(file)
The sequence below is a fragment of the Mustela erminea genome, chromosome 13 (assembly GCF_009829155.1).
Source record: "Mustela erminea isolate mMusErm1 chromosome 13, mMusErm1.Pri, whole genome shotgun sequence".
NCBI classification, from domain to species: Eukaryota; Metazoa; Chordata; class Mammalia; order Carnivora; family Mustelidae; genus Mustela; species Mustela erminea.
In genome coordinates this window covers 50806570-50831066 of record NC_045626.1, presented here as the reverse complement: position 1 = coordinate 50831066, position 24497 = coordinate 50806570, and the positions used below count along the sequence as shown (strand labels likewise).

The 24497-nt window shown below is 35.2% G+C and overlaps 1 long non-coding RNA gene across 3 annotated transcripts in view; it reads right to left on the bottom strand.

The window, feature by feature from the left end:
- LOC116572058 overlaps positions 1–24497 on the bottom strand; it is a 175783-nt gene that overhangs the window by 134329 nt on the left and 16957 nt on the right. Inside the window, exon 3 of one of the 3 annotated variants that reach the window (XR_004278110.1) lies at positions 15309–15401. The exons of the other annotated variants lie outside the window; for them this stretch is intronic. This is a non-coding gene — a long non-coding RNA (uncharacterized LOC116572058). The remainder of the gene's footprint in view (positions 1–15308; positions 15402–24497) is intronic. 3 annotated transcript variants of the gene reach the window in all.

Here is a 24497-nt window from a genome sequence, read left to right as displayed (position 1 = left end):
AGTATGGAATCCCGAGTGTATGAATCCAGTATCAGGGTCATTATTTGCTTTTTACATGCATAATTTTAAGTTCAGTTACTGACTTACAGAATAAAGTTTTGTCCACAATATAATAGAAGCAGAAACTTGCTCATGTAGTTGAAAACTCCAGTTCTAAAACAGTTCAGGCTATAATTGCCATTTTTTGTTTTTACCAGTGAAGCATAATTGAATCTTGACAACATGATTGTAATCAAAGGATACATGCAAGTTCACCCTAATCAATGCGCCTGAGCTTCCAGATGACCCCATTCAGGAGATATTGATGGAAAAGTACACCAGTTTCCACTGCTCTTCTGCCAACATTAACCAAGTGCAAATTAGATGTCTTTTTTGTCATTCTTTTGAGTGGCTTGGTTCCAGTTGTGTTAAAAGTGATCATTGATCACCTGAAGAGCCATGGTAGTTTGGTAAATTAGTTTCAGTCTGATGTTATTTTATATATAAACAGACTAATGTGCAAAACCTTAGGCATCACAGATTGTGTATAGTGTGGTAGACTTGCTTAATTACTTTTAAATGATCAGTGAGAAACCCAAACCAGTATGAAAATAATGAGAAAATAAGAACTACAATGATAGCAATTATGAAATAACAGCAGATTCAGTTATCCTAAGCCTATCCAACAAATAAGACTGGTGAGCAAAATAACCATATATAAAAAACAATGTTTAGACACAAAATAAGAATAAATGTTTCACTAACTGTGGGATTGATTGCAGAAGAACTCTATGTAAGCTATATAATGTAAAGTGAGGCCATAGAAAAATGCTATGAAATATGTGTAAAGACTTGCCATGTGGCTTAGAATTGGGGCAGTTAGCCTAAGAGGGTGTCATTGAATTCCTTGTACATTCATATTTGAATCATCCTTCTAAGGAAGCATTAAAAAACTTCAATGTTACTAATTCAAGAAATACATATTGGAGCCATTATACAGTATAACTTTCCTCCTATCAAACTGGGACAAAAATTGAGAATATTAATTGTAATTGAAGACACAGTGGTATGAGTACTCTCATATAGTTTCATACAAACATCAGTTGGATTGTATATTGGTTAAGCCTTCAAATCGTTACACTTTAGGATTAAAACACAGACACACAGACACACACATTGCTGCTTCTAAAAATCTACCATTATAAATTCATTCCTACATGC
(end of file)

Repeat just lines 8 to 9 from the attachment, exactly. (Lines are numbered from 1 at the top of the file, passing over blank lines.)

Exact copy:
Here is a 24497-nt window from a genome sequence, read left to right as displayed (position 1 = left end):
AGTATGGAATCCCGAGTGTATGAATCCAGTATCAGGGTCATTATTTGCTTTTTACATGCATAATTTTAAGTTCAGTTACTGACTTACAGAATAAAGTTTTGTCCACAATATAATAGAAGCAGAAACTTGCTCATGTAGTTGAAAACTCCAGTTCTAAAACAGTTCAGGCTATAATTGCCATTTTTTGTTTTTACCAGTGAAGCATAATTGAATCTTGACAACATGATTGTAATCAAAGGATACATGCAAGTTCACCCTAATCAATGCGCCTGAGCTTCCAGATGACCCCATTCAGGAGATATTGATGGAAAAGTACACCAGTTTCCACTGCTCTTCTGCCAACATTAACCAAGTGCAAATTAGATGTCTTTTTTGTCATTCTTTTGAGTGGCTTGGTTCCAGTTGTGTTAAAAGTGATCATTGATCACCTGAAGAGCCATGGTAGTTTGGTAAATTAGTTTCAGTCTGATGTTATTTTATATATAAACAGACTAATGTGCAAAACCTTAGGCATCACAGATTGTGTATAGTGTGGTAGACTTGCTTAATTACTTTTAAATGATCAGTGAGAAACCCAAACCAGTATGAAAATAATGAGAAAATAAGAACTACAATGATAGCAATTATGAAATAACAGCAGATTCAGTTATCCTAAGCCTATCCAACAAATAAGACTGGTGAGCAAAATAACCATATATAAAAAACAATGTTTAGACACAAAATAAGAATAAATGTTTCACTAACTGTGGGATTGATTGCAGAAGAACTCTATGTAAGCTATATAATGTAAAGTGAGGCCATAGAAAAATGCTATGAAATATGTGTAAAGACTTGCCATGTGGCTTAGAATTGGGGCAGTTAGCCTAAGAGGGTGTCATTGAATTCCTTGTACATTCATATTTGAATCATCCTTCTAAGGAAGCATTAAAAAACTTCAATGTTACTAATTCAAGAAATACATATTGGAGCCATTATACAGTATAACTTTCCTCCTATCAAACTGGGACAAAAATTGAGAATATTAATTGTAATTGAAGACACAGTGGTATGAGTACTCTCATATAGTTTCATACAAACATCAGTTGGATTGTATATTGGTTAAGCCTTCAAATCGTTACACTTTAGGATTAAAACACAGACACACAGACACACACATTGCTGCTTCTAAAAATCTACCATTATAAATTCATTCCTACATGC